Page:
Posts Tagged ‘beaches’

Whales stranding and The Store

February 13, 2017

Just before I went to bed the other night, I got an email from my brother-in-law in New Zealand to tell me that there had been a huge stranding of pilot whales at Farewell Spit in New Zealand. This is of particular interest to me, as many of you will know, as I wrote a book about a mass stranding which took place at Thorntonloch, near my home town of Dunbar in 1950.


My book on the whales at Thorntonloch

One of the things I noticed about the above email was that, when I clicked on the link I’d been sent, I saw that the news was only 20 minutes old – and it included video footage of the stranding. This got me thinking. If my brother-in-law Jim had been in New Zealand in 1950 and wanted to tell me about this mass stranding, how would he do it? His only option then would have been to write me a letter, which I would have received maybe a few weeks later, given that there would have been a very limited air mail service at that time. In my book, I analysed the social aspects of the stranding in 1950, including communications. In 1950, most people heard about the whales locally and most often by word of mouth. There was no television in Scotland then and of course, no internet.

When I was nearing completion of my book, I wanted to refer to recent strandings and did a search for that. Spookily, I found a report of a mass stranding which had happened four hours earlier – also at Farewell Spit and I included this photo from there in the book.


Mass stranding at Farewell spit in 2015

At Thorntonloch, there is a lovely stretch of beach and it is a very peaceful place to go for a walk. Farewell Spit is next to Golden Bay – another beautiful spot – so it is ironic that these attractive and peaceful beaches were – and continue to be – the scenes of such dramatic carnage, as hundreds of whales died when they stranded as a group. There was some better news overnight, with reports that 200 whales had been re-floated at Farewell Spit after a third mass stranding in as many days.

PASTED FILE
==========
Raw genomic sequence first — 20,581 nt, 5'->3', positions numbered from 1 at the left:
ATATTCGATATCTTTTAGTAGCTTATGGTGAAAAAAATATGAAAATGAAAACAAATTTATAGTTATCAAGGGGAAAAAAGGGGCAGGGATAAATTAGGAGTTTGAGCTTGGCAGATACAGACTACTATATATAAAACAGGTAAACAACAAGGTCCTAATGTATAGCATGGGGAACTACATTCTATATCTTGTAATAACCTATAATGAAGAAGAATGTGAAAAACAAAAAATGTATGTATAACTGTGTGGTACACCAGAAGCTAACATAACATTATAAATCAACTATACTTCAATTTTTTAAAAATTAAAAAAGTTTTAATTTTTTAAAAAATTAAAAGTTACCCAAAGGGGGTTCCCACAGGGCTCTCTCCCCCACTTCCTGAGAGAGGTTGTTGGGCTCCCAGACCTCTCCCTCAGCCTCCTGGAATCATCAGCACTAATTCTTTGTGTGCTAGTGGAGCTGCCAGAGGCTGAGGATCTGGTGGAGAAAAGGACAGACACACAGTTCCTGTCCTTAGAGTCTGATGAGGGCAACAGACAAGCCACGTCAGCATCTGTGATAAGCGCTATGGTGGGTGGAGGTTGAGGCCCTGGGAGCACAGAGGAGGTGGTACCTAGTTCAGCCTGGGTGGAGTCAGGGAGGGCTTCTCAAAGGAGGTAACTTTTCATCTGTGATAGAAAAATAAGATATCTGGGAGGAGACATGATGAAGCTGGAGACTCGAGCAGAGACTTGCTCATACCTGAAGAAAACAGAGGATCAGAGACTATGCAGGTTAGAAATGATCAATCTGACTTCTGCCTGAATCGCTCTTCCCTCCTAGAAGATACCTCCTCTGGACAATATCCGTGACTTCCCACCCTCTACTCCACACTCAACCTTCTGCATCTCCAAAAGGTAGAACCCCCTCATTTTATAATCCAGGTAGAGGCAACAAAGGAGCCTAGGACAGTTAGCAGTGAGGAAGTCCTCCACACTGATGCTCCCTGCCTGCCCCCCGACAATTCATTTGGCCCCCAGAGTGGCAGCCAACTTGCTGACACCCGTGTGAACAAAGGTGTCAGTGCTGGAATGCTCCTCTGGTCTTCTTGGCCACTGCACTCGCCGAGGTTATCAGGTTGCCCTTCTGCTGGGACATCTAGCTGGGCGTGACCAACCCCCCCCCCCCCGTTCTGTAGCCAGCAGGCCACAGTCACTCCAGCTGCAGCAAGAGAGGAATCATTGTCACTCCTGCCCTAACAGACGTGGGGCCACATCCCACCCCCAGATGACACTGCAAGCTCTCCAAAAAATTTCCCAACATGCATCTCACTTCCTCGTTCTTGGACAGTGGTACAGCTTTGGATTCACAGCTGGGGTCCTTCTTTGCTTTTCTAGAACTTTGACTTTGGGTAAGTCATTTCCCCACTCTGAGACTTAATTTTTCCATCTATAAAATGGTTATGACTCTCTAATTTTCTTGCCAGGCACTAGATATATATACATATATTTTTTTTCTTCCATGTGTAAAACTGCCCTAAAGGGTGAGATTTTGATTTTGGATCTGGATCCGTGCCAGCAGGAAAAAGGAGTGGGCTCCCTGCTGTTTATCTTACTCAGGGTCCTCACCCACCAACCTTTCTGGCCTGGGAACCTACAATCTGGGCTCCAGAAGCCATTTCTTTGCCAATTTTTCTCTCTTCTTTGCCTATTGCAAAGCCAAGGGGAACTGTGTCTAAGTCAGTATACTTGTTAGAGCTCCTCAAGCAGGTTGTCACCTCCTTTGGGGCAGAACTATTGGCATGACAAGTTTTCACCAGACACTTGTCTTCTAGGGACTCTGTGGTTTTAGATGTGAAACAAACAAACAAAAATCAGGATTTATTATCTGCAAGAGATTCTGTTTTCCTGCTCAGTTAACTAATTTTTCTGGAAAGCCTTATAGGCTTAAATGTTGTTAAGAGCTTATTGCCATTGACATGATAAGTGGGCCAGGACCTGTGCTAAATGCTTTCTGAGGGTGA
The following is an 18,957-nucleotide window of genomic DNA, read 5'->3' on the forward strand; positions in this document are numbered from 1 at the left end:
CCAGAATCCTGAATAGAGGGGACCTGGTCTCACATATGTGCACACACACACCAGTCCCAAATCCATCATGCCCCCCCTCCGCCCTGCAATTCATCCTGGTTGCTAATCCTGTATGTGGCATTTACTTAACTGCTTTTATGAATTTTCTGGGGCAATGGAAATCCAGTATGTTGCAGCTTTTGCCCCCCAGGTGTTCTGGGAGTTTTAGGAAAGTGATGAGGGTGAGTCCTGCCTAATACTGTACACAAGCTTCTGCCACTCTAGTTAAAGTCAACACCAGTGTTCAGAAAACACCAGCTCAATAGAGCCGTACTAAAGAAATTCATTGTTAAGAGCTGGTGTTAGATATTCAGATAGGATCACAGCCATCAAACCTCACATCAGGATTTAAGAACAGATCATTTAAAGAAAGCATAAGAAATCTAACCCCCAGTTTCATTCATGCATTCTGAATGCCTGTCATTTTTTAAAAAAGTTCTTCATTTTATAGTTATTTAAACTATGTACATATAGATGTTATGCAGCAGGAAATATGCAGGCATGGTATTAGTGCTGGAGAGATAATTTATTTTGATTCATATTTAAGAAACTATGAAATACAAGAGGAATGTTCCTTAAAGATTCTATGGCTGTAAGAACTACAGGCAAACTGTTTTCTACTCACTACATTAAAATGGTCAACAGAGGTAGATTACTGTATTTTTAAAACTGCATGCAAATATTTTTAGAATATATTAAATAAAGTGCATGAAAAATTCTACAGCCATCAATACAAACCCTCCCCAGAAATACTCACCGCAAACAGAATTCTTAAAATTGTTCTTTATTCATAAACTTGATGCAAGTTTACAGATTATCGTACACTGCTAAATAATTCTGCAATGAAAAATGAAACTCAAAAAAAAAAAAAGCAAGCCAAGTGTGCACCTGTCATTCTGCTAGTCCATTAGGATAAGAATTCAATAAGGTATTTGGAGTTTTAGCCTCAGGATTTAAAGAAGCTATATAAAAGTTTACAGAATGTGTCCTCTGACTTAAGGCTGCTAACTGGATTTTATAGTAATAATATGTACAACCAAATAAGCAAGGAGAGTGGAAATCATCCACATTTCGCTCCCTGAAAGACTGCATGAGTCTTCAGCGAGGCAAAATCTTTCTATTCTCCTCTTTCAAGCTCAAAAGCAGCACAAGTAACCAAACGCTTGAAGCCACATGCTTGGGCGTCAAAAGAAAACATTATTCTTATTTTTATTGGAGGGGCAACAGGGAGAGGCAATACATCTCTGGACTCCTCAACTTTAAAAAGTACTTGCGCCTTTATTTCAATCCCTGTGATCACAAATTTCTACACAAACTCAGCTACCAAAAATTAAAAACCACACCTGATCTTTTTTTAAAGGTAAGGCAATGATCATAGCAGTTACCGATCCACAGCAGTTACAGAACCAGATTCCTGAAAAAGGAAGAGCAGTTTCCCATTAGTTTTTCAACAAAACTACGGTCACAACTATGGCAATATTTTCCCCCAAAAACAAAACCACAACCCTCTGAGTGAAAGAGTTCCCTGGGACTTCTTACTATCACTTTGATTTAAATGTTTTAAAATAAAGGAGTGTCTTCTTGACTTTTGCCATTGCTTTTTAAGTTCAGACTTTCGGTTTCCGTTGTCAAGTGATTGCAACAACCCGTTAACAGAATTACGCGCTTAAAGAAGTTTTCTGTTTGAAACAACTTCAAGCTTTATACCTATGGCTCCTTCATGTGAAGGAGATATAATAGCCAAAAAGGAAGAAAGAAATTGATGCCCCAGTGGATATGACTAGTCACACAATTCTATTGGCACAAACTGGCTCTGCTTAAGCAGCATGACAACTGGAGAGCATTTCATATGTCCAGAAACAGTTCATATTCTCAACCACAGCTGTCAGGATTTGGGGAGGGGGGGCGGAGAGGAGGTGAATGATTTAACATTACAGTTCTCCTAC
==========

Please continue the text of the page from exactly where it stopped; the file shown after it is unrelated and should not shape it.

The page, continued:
On Tuesday evening, I’m giving another talk to Dunbar and District History Society (new website imminent), of which I am a committee member. I’ve been looking at the social history of Dunbar (where I’ve lived for 60% of my life) in the early 1950s. I started with the whales at Thorntonloch and went on to look at rationing, new council houses and entertainment. I’ve now moved on to shops and shopping. On Tuesday, I’ll be concentrating on The Store, which is what the Co-operative shops were called at that time in this part of Scotland, although not elsewhere. The talk will start with an overview of the SCWS (Scottish Co-operative Wholesale Society) which provided the hundreds of Co-op shops across Scotland with most of their goods to sell. The Co-op was the largest retail  organisation in the UK at that time, with over 40% of the non-independent trade.


SCWS in 1950

This was a time before supermarkets had arrived in any numbers in the UK and the Co-op shops offered an attractive dividend to its customers, most of whom were shareholders – on a very small scale. It was also a time of rationing, so goods were restricted in availability, and of retail price maintenance i.e. prices of good were fixed, no matter where you bought them. The Co-op factory in Glasgow was a huge enterprise and the next two photos show some of the work done there.


Women sew on buttons in the Shieldhall factory


Women making rock in the Shieldhall factory